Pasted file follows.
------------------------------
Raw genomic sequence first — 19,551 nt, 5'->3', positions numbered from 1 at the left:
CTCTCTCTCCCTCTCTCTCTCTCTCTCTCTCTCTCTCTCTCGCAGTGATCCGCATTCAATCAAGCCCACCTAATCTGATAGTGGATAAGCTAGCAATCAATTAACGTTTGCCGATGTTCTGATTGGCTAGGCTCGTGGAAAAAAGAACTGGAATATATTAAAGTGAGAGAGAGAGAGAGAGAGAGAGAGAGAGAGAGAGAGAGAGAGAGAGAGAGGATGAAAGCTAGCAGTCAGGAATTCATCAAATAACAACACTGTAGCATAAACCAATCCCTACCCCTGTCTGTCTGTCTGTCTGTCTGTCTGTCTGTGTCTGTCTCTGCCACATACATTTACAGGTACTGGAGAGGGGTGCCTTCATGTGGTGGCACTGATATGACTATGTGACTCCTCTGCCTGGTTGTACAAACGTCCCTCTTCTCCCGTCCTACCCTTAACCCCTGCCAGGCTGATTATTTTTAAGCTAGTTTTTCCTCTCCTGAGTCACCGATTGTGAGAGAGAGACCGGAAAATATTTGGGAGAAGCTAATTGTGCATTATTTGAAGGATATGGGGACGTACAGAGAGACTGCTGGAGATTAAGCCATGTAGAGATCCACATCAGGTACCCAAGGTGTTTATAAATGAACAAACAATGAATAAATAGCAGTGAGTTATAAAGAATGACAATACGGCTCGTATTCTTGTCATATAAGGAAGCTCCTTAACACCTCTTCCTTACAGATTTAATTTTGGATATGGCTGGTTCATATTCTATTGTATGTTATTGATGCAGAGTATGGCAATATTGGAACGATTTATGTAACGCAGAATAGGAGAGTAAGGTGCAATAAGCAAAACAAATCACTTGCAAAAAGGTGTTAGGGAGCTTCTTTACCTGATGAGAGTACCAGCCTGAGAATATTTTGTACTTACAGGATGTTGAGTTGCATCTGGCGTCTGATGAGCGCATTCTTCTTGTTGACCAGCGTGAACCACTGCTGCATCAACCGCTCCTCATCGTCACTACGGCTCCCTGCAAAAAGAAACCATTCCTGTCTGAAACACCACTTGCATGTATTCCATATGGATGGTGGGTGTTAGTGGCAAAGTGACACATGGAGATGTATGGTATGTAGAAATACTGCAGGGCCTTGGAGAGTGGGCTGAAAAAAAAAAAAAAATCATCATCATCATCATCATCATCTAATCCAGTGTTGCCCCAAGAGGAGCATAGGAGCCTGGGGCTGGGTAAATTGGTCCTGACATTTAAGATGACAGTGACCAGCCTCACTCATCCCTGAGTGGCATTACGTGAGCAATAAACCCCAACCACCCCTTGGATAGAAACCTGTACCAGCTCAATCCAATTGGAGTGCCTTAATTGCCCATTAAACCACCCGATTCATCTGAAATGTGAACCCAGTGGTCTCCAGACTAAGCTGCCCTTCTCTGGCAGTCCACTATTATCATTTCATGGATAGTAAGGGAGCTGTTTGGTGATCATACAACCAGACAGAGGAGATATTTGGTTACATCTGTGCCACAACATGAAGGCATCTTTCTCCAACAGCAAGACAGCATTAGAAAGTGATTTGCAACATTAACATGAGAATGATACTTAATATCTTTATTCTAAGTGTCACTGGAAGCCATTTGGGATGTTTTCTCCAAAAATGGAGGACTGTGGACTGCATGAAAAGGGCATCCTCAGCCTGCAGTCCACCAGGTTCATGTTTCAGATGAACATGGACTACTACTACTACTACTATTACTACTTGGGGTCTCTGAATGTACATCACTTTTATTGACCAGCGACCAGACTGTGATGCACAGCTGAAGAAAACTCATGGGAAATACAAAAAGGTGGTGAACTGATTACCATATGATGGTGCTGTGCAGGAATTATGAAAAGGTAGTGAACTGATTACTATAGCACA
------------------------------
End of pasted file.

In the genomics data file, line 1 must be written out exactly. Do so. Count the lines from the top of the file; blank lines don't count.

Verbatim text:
Raw genomic sequence first — 19,551 nt, 5'->3', positions numbered from 1 at the left: